This is significant because many theories, including the Big Bang and black holes, are likely products of circumstances involving the combined influence of general relativity and quantum physics. It takes a theory that incorporates both to comprehend them.

Second, without making the connections between general relativity and quantum physics, one cannot fully comprehend the science underlying quantum gravity, Hawking radiation, string theory, and many other phenomena.

In order to connect them, the scientists created a mathematical framework that “Redefined the mass and charge of leptons (basic particles) in terms of the interactions between the field’s energy and spacetime’s curvature.”. “.

The resulting formula is invariant with respect to any Planck scale and covariant in space-time. As a result, the researchers conclude that there are only two constants in the universe: Planck length and Planck time.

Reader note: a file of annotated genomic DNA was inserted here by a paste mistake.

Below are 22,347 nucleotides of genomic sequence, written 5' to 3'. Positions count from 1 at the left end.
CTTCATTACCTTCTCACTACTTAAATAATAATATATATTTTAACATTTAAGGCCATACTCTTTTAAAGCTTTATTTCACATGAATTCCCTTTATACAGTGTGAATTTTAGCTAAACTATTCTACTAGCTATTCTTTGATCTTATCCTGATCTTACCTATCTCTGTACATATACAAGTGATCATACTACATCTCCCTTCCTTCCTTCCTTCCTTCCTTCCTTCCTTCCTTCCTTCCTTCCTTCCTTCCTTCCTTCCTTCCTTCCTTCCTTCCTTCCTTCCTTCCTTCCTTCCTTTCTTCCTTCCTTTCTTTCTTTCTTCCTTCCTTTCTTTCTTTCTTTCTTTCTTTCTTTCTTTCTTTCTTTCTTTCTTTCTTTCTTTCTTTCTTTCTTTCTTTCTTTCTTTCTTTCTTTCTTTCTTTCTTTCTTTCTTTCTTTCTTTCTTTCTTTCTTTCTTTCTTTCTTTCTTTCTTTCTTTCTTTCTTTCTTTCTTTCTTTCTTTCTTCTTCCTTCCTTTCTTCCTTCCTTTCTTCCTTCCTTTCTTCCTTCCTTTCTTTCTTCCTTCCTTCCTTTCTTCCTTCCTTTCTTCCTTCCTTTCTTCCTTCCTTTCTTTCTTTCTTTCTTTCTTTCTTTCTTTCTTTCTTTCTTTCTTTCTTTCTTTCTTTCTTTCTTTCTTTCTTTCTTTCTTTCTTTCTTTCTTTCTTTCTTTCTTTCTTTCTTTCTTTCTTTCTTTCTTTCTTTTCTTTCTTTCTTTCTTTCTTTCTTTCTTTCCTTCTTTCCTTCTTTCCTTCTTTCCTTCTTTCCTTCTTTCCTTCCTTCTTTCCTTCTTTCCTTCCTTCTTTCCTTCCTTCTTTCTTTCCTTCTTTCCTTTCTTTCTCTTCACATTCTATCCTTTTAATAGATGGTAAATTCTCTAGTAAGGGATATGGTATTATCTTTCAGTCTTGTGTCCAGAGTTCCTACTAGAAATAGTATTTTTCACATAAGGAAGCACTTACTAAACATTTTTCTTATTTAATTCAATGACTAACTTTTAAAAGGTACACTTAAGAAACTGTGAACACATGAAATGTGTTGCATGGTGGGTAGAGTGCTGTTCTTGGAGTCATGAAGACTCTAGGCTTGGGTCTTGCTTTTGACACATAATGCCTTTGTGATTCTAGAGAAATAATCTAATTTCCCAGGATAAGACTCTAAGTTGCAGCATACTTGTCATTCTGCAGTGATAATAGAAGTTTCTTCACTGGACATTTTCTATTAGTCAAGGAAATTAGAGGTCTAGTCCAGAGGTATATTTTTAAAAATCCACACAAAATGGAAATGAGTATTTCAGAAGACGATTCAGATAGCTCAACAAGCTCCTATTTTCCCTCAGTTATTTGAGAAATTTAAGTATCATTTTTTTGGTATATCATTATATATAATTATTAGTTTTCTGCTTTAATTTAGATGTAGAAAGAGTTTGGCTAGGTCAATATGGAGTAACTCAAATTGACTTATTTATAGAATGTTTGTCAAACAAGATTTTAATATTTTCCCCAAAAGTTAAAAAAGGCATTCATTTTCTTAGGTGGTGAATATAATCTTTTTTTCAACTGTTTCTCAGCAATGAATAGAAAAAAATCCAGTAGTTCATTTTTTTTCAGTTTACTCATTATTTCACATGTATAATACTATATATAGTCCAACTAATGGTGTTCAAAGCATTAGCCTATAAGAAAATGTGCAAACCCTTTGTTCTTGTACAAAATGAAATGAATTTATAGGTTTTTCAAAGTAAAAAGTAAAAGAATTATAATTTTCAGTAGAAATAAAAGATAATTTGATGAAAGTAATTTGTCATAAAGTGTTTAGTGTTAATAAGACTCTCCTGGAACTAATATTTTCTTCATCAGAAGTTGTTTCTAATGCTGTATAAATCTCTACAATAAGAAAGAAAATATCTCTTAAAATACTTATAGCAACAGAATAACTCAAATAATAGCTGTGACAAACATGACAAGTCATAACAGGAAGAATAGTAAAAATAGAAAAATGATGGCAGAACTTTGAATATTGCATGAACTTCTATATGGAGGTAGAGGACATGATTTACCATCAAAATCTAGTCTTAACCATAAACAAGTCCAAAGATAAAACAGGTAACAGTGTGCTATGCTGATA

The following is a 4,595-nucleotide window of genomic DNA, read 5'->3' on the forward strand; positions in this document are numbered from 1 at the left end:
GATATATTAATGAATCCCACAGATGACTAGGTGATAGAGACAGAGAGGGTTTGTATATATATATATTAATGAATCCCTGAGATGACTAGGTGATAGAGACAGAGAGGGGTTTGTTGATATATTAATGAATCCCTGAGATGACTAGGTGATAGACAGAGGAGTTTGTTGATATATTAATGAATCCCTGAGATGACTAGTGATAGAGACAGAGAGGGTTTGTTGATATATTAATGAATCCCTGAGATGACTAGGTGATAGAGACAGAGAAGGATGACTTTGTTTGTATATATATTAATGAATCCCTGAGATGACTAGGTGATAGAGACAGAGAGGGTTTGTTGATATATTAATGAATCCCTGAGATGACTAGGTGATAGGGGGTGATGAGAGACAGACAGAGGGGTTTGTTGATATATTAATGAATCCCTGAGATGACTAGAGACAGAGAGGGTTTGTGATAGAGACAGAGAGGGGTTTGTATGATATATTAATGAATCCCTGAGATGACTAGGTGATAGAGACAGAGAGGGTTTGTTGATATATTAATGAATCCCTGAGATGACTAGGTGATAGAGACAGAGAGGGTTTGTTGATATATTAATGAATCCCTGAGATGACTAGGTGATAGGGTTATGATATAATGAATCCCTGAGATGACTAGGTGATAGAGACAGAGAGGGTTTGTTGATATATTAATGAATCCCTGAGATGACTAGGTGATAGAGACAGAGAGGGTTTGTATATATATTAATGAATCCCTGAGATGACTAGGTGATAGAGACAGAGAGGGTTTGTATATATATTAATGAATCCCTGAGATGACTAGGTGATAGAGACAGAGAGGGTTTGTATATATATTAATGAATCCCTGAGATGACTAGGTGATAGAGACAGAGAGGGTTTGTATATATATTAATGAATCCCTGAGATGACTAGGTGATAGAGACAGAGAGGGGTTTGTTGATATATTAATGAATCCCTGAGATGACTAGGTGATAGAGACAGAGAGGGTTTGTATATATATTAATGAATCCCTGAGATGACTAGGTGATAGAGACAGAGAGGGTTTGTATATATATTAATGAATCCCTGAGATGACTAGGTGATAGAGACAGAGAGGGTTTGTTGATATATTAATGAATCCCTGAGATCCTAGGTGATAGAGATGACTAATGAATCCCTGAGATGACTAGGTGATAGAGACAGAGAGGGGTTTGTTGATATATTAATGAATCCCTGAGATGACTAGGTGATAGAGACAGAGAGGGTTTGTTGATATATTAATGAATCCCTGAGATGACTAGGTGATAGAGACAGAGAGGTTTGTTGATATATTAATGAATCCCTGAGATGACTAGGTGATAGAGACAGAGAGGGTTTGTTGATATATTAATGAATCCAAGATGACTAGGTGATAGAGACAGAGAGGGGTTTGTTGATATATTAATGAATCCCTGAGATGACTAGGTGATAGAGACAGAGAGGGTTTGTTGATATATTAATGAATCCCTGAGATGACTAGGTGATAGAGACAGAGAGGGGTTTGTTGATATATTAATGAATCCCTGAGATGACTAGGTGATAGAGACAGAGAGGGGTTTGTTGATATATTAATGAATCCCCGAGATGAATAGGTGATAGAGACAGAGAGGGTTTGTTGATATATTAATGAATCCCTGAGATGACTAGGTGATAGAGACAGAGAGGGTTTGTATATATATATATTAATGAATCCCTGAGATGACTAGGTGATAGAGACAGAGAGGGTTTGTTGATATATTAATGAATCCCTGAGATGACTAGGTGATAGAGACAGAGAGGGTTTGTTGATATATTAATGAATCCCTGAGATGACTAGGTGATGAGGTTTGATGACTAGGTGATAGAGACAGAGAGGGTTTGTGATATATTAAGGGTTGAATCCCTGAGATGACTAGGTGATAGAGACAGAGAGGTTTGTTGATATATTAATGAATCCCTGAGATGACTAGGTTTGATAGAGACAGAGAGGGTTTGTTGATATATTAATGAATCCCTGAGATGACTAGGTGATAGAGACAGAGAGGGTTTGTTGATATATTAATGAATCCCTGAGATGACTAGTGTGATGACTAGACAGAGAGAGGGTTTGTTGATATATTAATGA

This equation provided mathematical evidence for the equality of the quantum equation and the Einstein Field Equation, which is connected to the theory of relativity. According to the study’s authors, it can provide light on a number of previously unanswered mysteries.

For example, it could clarify what happened during the Big Bang, why black holes don’t collapse, and how space-time entanglement functions.

Furthermore, “The James Webb Space Telescope (JWST) has recently observed a number of phenomena, including galaxies that had previously existed 300 million years after the big bang and were previously thought to be nonexistent.”. The researchers claimed that their theory adequately explained the phenomenon.